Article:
The risk that oil could fall as low as $20 a barrel is rising, with a persistent surplus requiring prices to remain lower for longer to rebalance the market, Goldman Sachs said, cutting its forecasts again.
“While we are increasingly convinced that the market needs to see lower oil prices for longer to achieve a production cut, the source of this production decline and its forcing mechanism is growing more uncertain, raising the possibility that we may ultimately clear at a sharply lower price with cash costs around $20 a barrel Brent prices,” Goldman said in a note Friday.
The sources of stress: an abundance of oil coupled with a scarcity of storage space. The bank estimates the industry added around 240 million barrels of petroleum to storage tanks from January to August. It projects available identified storage capacity outside China at around 375 million barrels and expects an around 240 million barrel inventory build outside China between September of this year and the end of 2016.
“In the event that storage fills faster than we forecast or capacity is lower than we model, the potential downside to our oil price forecast from hitting storage capacity is significant ,” it said.
But it noted $20 a barrel isn’t its base case, even though risks that oil will fall that low continue to rise, especially as the bank expects only moderate production declines through the end of the year.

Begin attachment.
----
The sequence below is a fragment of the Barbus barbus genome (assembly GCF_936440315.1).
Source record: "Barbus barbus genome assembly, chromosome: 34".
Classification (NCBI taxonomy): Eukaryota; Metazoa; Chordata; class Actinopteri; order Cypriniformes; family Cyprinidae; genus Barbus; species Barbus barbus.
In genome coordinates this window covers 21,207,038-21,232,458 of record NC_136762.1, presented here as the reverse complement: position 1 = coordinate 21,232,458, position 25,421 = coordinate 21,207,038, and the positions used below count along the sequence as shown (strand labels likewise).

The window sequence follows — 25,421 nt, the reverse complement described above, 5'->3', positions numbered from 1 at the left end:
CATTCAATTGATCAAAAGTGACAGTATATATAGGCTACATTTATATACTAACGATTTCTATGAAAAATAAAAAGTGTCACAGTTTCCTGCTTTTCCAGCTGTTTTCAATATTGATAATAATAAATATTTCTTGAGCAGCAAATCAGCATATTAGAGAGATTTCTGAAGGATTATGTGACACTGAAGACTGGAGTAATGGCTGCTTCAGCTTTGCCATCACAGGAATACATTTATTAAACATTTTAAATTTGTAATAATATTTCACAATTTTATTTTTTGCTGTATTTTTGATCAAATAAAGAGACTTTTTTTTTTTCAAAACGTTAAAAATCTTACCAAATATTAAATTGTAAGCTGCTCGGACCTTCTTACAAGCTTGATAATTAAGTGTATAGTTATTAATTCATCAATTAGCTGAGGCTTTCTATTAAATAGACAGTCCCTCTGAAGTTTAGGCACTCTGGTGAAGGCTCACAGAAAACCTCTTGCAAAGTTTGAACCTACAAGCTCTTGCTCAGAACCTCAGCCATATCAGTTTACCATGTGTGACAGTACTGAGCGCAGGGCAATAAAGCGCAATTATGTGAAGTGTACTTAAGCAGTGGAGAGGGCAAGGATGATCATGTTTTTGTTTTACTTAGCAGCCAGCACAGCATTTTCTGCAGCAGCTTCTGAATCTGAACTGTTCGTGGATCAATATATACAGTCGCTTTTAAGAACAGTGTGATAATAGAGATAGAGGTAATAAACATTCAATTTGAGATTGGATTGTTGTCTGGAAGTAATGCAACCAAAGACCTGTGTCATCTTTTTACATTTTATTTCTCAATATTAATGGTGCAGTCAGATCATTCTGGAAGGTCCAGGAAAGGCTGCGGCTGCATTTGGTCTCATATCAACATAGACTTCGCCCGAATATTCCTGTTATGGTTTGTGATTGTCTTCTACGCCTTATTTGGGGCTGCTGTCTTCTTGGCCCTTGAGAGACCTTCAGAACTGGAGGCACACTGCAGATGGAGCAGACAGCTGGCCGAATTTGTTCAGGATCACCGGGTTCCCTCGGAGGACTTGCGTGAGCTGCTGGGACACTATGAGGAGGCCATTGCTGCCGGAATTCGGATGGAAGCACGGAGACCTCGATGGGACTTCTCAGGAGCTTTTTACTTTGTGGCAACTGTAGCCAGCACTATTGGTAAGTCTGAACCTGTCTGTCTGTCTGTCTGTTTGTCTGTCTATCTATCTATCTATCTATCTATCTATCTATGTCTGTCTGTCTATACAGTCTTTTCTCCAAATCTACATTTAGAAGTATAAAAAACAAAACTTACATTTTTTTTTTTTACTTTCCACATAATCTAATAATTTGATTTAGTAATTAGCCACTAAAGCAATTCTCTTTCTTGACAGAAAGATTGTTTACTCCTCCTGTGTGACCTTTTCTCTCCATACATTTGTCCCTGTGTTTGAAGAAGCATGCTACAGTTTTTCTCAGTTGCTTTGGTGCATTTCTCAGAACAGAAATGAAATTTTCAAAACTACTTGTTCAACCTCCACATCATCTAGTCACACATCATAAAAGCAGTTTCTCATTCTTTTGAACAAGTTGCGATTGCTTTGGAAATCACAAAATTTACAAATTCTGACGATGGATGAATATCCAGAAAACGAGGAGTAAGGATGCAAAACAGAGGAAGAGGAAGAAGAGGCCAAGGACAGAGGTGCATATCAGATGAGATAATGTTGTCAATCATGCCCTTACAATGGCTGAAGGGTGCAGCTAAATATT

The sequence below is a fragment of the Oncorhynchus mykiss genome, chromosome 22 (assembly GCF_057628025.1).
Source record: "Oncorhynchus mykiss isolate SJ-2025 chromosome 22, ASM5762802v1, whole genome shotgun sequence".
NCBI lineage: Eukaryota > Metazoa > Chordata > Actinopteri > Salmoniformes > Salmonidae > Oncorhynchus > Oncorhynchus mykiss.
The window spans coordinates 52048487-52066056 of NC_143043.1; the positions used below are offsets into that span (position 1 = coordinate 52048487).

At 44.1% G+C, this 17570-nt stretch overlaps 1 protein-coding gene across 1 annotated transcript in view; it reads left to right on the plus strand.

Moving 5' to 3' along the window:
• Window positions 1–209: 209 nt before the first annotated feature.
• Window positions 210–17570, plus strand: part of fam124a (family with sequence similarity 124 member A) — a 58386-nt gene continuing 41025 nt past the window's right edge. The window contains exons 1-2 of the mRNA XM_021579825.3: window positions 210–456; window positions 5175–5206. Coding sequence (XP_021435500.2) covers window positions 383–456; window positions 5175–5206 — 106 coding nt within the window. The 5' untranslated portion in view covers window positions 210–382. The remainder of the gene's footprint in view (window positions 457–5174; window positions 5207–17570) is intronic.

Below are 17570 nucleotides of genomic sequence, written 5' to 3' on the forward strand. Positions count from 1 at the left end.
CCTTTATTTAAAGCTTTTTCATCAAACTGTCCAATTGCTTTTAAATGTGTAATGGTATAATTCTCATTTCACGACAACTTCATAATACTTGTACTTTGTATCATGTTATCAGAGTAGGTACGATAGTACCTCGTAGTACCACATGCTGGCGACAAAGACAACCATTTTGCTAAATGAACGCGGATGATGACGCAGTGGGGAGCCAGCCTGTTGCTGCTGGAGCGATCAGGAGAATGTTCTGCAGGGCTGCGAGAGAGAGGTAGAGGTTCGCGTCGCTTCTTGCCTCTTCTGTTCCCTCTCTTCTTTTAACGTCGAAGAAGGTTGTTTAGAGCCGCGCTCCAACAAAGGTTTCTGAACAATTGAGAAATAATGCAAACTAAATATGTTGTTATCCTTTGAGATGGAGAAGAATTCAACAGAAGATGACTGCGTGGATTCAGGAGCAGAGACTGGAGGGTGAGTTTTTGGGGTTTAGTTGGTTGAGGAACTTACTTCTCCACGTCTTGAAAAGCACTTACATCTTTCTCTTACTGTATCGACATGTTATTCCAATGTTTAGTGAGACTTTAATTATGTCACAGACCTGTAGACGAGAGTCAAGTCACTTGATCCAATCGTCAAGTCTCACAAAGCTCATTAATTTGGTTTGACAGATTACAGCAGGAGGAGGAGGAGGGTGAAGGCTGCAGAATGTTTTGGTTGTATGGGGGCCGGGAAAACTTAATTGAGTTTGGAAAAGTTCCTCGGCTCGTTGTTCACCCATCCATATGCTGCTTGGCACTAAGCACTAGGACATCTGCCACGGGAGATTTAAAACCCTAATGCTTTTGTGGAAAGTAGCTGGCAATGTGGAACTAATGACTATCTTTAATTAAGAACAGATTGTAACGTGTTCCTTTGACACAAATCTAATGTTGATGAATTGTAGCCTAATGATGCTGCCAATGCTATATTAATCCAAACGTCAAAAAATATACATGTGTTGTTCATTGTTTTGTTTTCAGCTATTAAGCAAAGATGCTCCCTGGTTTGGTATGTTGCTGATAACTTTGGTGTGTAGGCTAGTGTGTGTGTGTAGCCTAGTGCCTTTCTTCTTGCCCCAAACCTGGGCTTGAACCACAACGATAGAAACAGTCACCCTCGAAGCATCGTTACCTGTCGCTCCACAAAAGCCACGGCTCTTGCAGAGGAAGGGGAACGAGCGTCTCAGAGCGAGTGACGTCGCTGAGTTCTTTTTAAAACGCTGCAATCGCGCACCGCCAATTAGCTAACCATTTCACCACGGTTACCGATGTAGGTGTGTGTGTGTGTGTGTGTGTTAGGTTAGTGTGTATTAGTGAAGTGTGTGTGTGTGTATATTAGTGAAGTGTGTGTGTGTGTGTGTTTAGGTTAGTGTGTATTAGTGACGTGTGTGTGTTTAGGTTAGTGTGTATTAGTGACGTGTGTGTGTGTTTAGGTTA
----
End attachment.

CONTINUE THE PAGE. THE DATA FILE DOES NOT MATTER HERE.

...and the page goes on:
Goldman cut its one-month, three-month, six-month and 12-month WTI oil price forecasts to $38, $42, $40 and $45 a barrel. That’s down from $45, $49, $54 and $60 previously.
It cut its average price forecast for 2016 to $45 a barrel from $57.
Brent for October delivery was trading around $48.73 a barrel on Friday, while U.S. crude was trading around $45.63 a barrel. That follows a wild ride for oil prices, with crude rallying from a low of $37.75 touched on Aug. 24, with daily swings of more than 5 percent in either direction.
“The oil market is even more oversupplied than we had expected,” Goldman said. “We now forecast this surplus to persist in 2016 on further OPEC production growth, resilient non-OPEC supply and slowing demand growth, with risks skewed to even weaker demand given China’s slowdown and its negative emerging market feedback loop.”
–Amanda Diaz contributed to this article.